Cultural factors: some people believe that individuals, especially young females, who are exposed to media photographs of slim and beautiful women become more vulnerable to developing eating disorders like bulimia.
Competitive sports
signs and symptoms
Body weight keeps changing
An obsession with eating and food
After eating the patient disappears
Episodes of eating too much
Compulsive exercising
Scars on the knuckles
Depression
Anxiety
Isolation
Inflamed throat
Unexplained damage to teeth
Constantly complaining about being overweight
Purging
When people get rid oneself of the food consumed.
Obesity

Obesity means having too much body fat. It is different from being overweight. The weight may come from muscle, bone, fat, and/or body water. Both terms mean that a person's weight is greater than what's considered healthy for his or her height.
Being obese increases your risk of diabetes, heart disease, stroke, arthritis, and some cancers. If you are obese, losing even 5 to 10 percent of your weight can delay or prevent some of these diseases.
Treating obesity
eat a balanced, calorie-controlled diet as recommended
join a local weight loss group
take up activities such as fast walking, jogging, swimming or tennis for 150-300 minutes a week
eat slowly and avoid situations where you know you could be tempted to overeat
When you have obesity, you need to be treated by a professional, so he/she can give you some treatments to follow. Some of them are:
Some characteristics:
+30% of diabetic women between the ages of 15 and 30
Type 1 diabetics are 2 1/2 times more likely to develop an eating disorder than other women
It is commonly characterized by:
Purposely restricting food intake in order to reserve food calories for alcoholic calories
Exercising excessively to burn calories consumed from drinking
Over-drinking alcohols for the purpose of purging previously consumed food
Female students = higher effects (meaning: reach alcohol poisoning and organ damage faster) because women metabolize alcohol faster than men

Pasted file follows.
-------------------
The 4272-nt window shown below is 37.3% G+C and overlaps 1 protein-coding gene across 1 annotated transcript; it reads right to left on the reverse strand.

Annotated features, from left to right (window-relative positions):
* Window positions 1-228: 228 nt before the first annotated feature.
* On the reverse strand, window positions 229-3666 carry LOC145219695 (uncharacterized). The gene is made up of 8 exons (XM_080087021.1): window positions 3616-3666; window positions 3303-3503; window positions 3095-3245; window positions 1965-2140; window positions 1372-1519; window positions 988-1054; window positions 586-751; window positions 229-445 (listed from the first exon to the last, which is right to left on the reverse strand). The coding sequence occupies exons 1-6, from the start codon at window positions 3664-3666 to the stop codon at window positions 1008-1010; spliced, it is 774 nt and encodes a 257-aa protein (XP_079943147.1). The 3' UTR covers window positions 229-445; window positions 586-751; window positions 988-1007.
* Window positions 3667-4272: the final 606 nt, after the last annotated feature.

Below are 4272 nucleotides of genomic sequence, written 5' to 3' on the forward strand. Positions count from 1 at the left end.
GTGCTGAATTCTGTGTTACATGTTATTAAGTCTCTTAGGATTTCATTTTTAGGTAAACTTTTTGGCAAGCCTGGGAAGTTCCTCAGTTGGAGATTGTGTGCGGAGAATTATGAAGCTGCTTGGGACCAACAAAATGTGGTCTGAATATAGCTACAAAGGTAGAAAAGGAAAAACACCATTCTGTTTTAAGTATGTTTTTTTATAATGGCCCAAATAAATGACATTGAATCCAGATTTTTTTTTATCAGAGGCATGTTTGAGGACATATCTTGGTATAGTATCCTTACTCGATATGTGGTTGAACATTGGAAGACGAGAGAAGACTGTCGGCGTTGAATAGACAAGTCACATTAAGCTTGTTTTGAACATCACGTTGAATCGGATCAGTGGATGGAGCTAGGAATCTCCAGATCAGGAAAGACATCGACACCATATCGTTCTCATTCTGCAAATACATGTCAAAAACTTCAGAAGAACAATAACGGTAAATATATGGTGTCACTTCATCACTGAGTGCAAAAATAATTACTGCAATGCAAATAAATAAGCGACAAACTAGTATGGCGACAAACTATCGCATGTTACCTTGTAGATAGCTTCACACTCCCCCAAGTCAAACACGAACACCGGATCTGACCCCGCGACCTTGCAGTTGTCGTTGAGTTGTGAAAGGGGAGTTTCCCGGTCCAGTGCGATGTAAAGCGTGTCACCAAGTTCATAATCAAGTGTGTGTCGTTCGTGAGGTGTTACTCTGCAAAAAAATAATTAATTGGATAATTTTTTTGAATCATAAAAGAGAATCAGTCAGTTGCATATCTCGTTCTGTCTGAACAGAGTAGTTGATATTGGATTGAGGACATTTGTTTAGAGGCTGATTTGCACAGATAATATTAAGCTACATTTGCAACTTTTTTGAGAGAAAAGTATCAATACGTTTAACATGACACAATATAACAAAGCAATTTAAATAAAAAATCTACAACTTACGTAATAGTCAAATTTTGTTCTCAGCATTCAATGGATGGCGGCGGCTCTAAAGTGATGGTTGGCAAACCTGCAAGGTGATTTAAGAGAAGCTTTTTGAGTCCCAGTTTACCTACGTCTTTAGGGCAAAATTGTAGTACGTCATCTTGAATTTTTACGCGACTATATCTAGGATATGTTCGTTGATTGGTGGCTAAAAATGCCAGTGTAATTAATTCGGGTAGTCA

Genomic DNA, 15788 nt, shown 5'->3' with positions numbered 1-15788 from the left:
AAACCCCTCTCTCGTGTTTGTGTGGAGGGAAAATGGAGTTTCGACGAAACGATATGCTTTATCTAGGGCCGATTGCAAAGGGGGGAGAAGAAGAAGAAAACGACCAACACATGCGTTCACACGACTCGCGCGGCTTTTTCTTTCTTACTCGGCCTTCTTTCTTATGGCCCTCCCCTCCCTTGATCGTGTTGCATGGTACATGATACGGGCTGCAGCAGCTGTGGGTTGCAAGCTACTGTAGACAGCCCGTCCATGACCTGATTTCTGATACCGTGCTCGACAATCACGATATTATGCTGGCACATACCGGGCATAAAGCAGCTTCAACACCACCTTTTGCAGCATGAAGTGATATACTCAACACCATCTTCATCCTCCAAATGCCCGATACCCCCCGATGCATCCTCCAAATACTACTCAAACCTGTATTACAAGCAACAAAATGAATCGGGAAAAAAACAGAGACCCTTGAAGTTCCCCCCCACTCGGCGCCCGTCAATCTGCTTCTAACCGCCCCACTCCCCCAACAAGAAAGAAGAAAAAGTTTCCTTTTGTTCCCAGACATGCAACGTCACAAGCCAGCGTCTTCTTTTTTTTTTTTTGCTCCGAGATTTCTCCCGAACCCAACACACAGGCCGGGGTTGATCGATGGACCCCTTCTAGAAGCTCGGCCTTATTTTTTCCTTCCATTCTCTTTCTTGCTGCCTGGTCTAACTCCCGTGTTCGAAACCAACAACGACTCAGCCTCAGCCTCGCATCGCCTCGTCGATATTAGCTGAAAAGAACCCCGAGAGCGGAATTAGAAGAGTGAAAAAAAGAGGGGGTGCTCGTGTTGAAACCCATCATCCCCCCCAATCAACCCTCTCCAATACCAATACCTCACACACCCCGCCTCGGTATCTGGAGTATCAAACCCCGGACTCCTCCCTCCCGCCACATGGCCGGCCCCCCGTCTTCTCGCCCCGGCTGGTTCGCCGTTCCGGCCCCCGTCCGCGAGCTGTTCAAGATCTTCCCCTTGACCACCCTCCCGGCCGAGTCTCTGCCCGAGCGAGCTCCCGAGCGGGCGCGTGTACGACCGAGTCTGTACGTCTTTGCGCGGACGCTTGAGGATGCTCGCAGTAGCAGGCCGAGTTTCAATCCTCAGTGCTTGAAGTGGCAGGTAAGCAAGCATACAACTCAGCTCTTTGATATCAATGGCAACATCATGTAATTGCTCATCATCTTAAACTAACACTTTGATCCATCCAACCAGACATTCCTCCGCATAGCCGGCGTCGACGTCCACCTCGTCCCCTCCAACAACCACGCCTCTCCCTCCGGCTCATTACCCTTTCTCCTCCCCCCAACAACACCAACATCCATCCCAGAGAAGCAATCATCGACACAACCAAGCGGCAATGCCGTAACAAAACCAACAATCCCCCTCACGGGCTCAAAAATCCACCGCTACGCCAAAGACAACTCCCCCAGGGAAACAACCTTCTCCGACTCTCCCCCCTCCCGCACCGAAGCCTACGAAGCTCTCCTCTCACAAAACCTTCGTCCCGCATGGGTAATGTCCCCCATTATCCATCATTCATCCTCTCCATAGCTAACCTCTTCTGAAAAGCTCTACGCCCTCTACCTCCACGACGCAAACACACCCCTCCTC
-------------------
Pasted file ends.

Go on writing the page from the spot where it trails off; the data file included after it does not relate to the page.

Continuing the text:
Just one night of drunkorexia can have serious consequences
Capable of leading to:
drunk driving
alcohol poisoning
injury risk
passing out
malnutrition
heart problems
cognitive disabilities
seizure
comas
organ failure
Brought to you by:
Pilar Aguirre
Nadine Beletzky
Melanie Eszter
Julieta Lafont
Florencia Santamarina
causes of obesity
Sedentary lifestyle: Worldwide there has been a large shift towards less physically demanding work, this is primarily due to increasing use of mechanized transportation and a greater prevalence of labor-saving technology in the home.
Genetics: obesity is the result of an interplay between genetic and environmental factors.
Other illnesses: Certain physical and mental illnesses and the pharmaceutical substances used to treat them can increase risk of obesity.
Social determinants.

They care about the quality of the food they put in their bodies.
Extreme limitation and obsession in food selection.
Seems to be more common in men than in women and in those with a lower level of education.
Extreme exercise routines.
Excessive fear of pregnancy-related weight gain.
Calorie restriction.
Bigorexia
A case of bigorexia.
Their body image is not consistent with reality.
They think that that they are not muscular enough.

Causes:
- family disharmony
-negative influence of mass culture that promotes an idealized body
-aesthetic focus
- severe stress
-perfectionism
Diabulimia Helpline
Expert on Diabulimia and "Glucophage"
Full transcript